**Book two in the gorgeously heartwarming Gibson Family series, perfect for fans of Catherine Cookson, Dilly Court and 'Call the Midwife'**
Lancashire, 1845. Annie Gibson can finally leave Salem Street. At long last she's realised her dream of opening an elegant dressmaking salon in the mill town of Bilsden - and she is determined to take her father and his second family with her, away from poverty.
But Annie's troubles are far from over. Someone is trying to undermine her business; her family have their own ideas about what they want to do with their lives; and several men are persistently trying to win her favour, including Frederick, the mill owner, and Daniel, her childhood friend.
As Annie gets better acquainted with both, she becomes increasingly confused about her feelings. Can she really be in love? And can she risk trusting any man ever again?
Praise for Anna Jacobs:
'Catherine Cookson fans will cheer!' - Peterborough Evening Telegraph
'Anna Jacobs' books are deservedly popular. She is one of the best writers of Lancashire sagas around' - Historical Novels Reviews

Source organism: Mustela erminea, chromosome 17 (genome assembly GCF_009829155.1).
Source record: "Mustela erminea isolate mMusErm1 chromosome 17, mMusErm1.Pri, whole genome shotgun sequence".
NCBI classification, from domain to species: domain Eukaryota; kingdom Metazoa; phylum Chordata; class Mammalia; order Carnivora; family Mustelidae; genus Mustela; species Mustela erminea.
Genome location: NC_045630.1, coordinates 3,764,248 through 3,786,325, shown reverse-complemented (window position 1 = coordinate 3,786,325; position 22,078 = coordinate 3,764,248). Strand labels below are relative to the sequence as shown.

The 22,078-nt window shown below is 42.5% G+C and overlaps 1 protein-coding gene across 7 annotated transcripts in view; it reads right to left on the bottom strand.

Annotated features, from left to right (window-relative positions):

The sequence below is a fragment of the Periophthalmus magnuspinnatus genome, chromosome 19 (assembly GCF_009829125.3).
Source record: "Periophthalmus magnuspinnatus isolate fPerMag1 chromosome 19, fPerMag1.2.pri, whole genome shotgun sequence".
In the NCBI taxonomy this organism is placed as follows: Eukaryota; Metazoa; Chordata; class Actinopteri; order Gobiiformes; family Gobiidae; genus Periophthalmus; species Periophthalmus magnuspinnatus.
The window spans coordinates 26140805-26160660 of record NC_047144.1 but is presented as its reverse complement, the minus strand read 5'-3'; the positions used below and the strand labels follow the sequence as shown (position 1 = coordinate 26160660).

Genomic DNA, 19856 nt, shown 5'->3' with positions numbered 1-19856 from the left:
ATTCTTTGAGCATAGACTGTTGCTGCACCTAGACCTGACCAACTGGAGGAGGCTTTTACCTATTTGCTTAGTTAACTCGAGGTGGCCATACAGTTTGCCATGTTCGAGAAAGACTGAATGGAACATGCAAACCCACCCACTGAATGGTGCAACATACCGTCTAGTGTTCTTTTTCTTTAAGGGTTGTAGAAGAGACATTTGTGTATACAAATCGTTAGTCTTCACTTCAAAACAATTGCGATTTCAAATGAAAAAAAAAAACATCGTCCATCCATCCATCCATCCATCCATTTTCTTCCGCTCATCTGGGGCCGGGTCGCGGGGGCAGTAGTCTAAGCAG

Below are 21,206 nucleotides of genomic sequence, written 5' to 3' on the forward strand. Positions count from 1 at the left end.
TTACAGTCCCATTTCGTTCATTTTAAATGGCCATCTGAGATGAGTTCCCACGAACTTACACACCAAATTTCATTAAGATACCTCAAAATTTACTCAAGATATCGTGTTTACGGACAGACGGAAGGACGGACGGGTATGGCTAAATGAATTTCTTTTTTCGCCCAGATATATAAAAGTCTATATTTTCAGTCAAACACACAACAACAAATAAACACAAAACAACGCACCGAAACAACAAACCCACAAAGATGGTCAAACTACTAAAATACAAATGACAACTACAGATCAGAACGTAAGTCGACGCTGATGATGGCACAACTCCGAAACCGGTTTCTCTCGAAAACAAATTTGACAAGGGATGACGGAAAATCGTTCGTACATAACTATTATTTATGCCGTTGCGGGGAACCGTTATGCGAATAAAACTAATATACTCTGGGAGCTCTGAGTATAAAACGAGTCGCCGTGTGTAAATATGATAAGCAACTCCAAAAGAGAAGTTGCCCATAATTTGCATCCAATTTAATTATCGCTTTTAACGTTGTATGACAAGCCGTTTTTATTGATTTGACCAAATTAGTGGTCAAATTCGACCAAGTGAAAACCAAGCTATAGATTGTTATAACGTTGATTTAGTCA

'Anna Jacobs' books have an impressive grasp of human emotions' - Sunday Times
In this vividly characterized, densely plotted sequel to Salem Street, Jacobs once more focuses on the Gibson clan, particularly the vital and beautiful Annie and her brother Tom. It's 1845, and Annie is finally making the move from the working-class Rows to a house of her own, taking her family with her. Barmy Charlie, the junk man who married her after her rape, has died, leaving her his business. Through hard work and Tom's help, she is doing well, and now, with the encouragement of a former employer, Annie plans to establish a posh dress-design business. In her personal life, Annie has convinced herself that she wants no man, as local mill owner Frederick Hallam discovers. Even so, he becomes her friend and hides his desire to be more. Old flame Danny O'Connor is also still interested and begins to pursue the reluctant Annie. But someone seems hell-bent on destroying Annie's success, attempting to block her modiste shop and intimating some lack of respectibility, not to mention a few family skeletons. Meanwhile, her friend Dr. Jeremy Lewis is having his own difficulties with his haughty wife, Annabelle, whose behavior leads to scandal, while the doctor and his capable young housekeeper continue to deny their feelings for one another. All the disparate threads are neatly and satisfyingly interwoven in a story where good triumphs over evil and merit over class.